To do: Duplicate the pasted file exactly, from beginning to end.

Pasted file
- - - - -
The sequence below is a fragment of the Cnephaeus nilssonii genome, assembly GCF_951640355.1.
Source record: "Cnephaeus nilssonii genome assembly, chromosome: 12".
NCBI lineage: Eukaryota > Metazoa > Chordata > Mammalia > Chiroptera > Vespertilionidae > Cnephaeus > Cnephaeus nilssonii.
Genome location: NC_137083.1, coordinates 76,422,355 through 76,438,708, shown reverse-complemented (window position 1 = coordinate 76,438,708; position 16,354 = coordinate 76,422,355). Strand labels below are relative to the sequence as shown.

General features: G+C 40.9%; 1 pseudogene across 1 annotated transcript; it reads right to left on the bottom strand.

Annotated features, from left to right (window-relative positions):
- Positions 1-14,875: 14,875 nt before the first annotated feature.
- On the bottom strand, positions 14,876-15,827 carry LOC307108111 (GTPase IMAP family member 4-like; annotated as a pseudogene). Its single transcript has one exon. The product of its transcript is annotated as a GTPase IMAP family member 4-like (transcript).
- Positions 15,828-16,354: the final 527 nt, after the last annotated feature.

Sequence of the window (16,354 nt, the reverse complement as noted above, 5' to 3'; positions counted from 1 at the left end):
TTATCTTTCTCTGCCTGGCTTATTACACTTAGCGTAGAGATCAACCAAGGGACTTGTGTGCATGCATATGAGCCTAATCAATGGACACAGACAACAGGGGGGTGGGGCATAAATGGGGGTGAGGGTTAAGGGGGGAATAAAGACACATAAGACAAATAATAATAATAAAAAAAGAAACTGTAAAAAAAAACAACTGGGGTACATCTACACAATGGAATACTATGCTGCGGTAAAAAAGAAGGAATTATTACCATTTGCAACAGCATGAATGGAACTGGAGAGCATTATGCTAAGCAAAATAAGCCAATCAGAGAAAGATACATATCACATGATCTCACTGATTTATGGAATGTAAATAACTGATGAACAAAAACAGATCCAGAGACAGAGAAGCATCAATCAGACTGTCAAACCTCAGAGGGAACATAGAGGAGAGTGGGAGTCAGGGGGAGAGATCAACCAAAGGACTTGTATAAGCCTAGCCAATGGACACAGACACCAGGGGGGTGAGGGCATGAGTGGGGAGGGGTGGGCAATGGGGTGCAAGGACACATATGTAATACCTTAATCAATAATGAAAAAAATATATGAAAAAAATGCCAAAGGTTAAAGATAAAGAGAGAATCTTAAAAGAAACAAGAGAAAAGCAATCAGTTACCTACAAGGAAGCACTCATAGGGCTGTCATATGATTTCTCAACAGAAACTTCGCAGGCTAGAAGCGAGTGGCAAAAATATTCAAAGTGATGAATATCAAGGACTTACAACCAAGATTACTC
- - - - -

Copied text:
The sequence below is a fragment of the Cnephaeus nilssonii genome, assembly GCF_951640355.1.
Source record: "Cnephaeus nilssonii genome assembly, chromosome: 12".
NCBI lineage: Eukaryota > Metazoa > Chordata > Mammalia > Chiroptera > Vespertilionidae > Cnephaeus > Cnephaeus nilssonii.
Genome location: NC_137083.1, coordinates 76,422,355 through 76,438,708, shown reverse-complemented (window position 1 = coordinate 76,438,708; position 16,354 = coordinate 76,422,355). Strand labels below are relative to the sequence as shown.

General features: G+C 40.9%; 1 pseudogene across 1 annotated transcript; it reads right to left on the bottom strand.

Annotated features, from left to right (window-relative positions):
- Positions 1-14,875: 14,875 nt before the first annotated feature.
- On the bottom strand, positions 14,876-15,827 carry LOC307108111 (GTPase IMAP family member 4-like; annotated as a pseudogene). Its single transcript has one exon. The product of its transcript is annotated as a GTPase IMAP family member 4-like (transcript).
- Positions 15,828-16,354: the final 527 nt, after the last annotated feature.

Sequence of the window (16,354 nt, the reverse complement as noted above, 5' to 3'; positions counted from 1 at the left end):
TTATCTTTCTCTGCCTGGCTTATTACACTTAGCGTAGAGATCAACCAAGGGACTTGTGTGCATGCATATGAGCCTAATCAATGGACACAGACAACAGGGGGGTGGGGCATAAATGGGGGTGAGGGTTAAGGGGGGAATAAAGACACATAAGACAAATAATAATAATAAAAAAAGAAACTGTAAAAAAAAACAACTGGGGTACATCTACACAATGGAATACTATGCTGCGGTAAAAAAGAAGGAATTATTACCATTTGCAACAGCATGAATGGAACTGGAGAGCATTATGCTAAGCAAAATAAGCCAATCAGAGAAAGATACATATCACATGATCTCACTGATTTATGGAATGTAAATAACTGATGAACAAAAACAGATCCAGAGACAGAGAAGCATCAATCAGACTGTCAAACCTCAGAGGGAACATAGAGGAGAGTGGGAGTCAGGGGGAGAGATCAACCAAAGGACTTGTATAAGCCTAGCCAATGGACACAGACACCAGGGGGGTGAGGGCATGAGTGGGGAGGGGTGGGCAATGGGGTGCAAGGACACATATGTAATACCTTAATCAATAATGAAAAAAATATATGAAAAAAATGCCAAAGGTTAAAGATAAAGAGAGAATCTTAAAAGAAACAAGAGAAAAGCAATCAGTTACCTACAAGGAAGCACTCATAGGGCTGTCATATGATTTCTCAACAGAAACTTCGCAGGCTAGAAGCGAGTGGCAAAAATATTCAAAGTGATGAATATCAAGGACTTACAACCAAGATTACTC